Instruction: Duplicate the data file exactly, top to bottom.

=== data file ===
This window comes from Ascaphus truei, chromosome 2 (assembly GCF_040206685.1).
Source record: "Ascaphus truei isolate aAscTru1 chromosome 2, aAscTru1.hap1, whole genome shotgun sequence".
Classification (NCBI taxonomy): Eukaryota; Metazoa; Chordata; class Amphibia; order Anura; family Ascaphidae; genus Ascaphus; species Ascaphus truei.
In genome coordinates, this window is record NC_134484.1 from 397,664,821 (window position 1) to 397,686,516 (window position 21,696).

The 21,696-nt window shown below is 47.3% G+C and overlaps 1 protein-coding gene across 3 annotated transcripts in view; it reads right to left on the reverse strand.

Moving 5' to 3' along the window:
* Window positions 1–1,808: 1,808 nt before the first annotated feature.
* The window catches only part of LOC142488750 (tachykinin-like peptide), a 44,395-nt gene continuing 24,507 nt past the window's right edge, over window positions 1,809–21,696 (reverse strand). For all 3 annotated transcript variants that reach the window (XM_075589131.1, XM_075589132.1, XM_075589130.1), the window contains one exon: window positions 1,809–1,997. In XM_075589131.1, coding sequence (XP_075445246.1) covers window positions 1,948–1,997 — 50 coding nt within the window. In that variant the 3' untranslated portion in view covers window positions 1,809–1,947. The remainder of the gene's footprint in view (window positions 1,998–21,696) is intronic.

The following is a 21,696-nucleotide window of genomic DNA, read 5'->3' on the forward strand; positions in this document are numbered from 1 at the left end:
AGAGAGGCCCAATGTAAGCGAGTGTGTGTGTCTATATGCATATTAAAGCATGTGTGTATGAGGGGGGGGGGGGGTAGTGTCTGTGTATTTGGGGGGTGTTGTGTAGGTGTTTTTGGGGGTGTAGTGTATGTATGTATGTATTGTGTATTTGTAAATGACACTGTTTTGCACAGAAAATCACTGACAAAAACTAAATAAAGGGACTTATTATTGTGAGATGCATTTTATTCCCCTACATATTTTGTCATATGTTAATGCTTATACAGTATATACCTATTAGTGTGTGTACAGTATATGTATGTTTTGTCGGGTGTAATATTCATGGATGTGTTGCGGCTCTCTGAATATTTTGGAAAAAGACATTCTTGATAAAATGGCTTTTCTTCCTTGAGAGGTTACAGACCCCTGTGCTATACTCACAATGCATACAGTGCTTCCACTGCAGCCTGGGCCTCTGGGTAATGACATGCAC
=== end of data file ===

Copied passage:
This window comes from Ascaphus truei, chromosome 2 (assembly GCF_040206685.1).
Source record: "Ascaphus truei isolate aAscTru1 chromosome 2, aAscTru1.hap1, whole genome shotgun sequence".
Classification (NCBI taxonomy): Eukaryota; Metazoa; Chordata; class Amphibia; order Anura; family Ascaphidae; genus Ascaphus; species Ascaphus truei.
In genome coordinates, this window is record NC_134484.1 from 397,664,821 (window position 1) to 397,686,516 (window position 21,696).

The 21,696-nt window shown below is 47.3% G+C and overlaps 1 protein-coding gene across 3 annotated transcripts in view; it reads right to left on the reverse strand.

Moving 5' to 3' along the window:
* Window positions 1–1,808: 1,808 nt before the first annotated feature.
* The window catches only part of LOC142488750 (tachykinin-like peptide), a 44,395-nt gene continuing 24,507 nt past the window's right edge, over window positions 1,809–21,696 (reverse strand). For all 3 annotated transcript variants that reach the window (XM_075589131.1, XM_075589132.1, XM_075589130.1), the window contains one exon: window positions 1,809–1,997. In XM_075589131.1, coding sequence (XP_075445246.1) covers window positions 1,948–1,997 — 50 coding nt within the window. In that variant the 3' untranslated portion in view covers window positions 1,809–1,947. The remainder of the gene's footprint in view (window positions 1,998–21,696) is intronic.

The following is a 21,696-nucleotide window of genomic DNA, read 5'->3' on the forward strand; positions in this document are numbered from 1 at the left end:
AGAGAGGCCCAATGTAAGCGAGTGTGTGTGTCTATATGCATATTAAAGCATGTGTGTATGAGGGGGGGGGGGGGTAGTGTCTGTGTATTTGGGGGGTGTTGTGTAGGTGTTTTTGGGGGTGTAGTGTATGTATGTATGTATTGTGTATTTGTAAATGACACTGTTTTGCACAGAAAATCACTGACAAAAACTAAATAAAGGGACTTATTATTGTGAGATGCATTTTATTCCCCTACATATTTTGTCATATGTTAATGCTTATACAGTATATACCTATTAGTGTGTGTACAGTATATGTATGTTTTGTCGGGTGTAATATTCATGGATGTGTTGCGGCTCTCTGAATATTTTGGAAAAAGACATTCTTGATAAAATGGCTTTTCTTCCTTGAGAGGTTACAGACCCCTGTGCTATACTCACAATGCATACAGTGCTTCCACTGCAGCCTGGGCCTCTGGGTAATGACATGCAC